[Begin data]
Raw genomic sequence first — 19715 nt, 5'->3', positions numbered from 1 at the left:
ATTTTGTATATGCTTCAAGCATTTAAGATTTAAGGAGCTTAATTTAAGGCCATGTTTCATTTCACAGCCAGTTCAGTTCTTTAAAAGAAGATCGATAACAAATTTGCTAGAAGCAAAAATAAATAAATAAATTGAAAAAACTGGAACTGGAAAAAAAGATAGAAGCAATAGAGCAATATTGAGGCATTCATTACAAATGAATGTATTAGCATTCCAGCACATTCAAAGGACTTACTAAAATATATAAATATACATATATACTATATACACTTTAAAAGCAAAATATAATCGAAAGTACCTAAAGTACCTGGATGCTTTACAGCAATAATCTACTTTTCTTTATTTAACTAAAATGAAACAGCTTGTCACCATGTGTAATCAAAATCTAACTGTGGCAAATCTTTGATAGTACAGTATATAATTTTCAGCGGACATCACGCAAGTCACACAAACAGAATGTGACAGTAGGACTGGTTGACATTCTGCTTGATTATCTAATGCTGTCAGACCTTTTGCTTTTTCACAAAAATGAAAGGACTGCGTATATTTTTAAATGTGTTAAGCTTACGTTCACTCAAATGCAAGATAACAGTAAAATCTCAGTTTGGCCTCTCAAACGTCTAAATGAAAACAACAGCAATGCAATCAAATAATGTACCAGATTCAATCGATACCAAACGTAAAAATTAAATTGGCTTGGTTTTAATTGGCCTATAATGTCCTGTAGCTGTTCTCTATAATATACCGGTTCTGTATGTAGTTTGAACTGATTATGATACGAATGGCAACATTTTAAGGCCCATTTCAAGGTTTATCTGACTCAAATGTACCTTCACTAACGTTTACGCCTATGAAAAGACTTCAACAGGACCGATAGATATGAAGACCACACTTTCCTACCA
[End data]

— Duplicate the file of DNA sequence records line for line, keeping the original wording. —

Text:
Raw genomic sequence first — 19715 nt, 5'->3', positions numbered from 1 at the left:
ATTTTGTATATGCTTCAAGCATTTAAGATTTAAGGAGCTTAATTTAAGGCCATGTTTCATTTCACAGCCAGTTCAGTTCTTTAAAAGAAGATCGATAACAAATTTGCTAGAAGCAAAAATAAATAAATAAATTGAAAAAACTGGAACTGGAAAAAAAGATAGAAGCAATAGAGCAATATTGAGGCATTCATTACAAATGAATGTATTAGCATTCCAGCACATTCAAAGGACTTACTAAAATATATAAATATACATATATACTATATACACTTTAAAAGCAAAATATAATCGAAAGTACCTAAAGTACCTGGATGCTTTACAGCAATAATCTACTTTTCTTTATTTAACTAAAATGAAACAGCTTGTCACCATGTGTAATCAAAATCTAACTGTGGCAAATCTTTGATAGTACAGTATATAATTTTCAGCGGACATCACGCAAGTCACACAAACAGAATGTGACAGTAGGACTGGTTGACATTCTGCTTGATTATCTAATGCTGTCAGACCTTTTGCTTTTTCACAAAAATGAAAGGACTGCGTATATTTTTAAATGTGTTAAGCTTACGTTCACTCAAATGCAAGATAACAGTAAAATCTCAGTTTGGCCTCTCAAACGTCTAAATGAAAACAACAGCAATGCAATCAAATAATGTACCAGATTCAATCGATACCAAACGTAAAAATTAAATTGGCTTGGTTTTAATTGGCCTATAATGTCCTGTAGCTGTTCTCTATAATATACCGGTTCTGTATGTAGTTTGAACTGATTATGATACGAATGGCAACATTTTAAGGCCCATTTCAAGGTTTATCTGACTCAAATGTACCTTCACTAACGTTTACGCCTATGAAAAGACTTCAACAGGACCGATAGATATGAAGACCACACTTTCCTACCA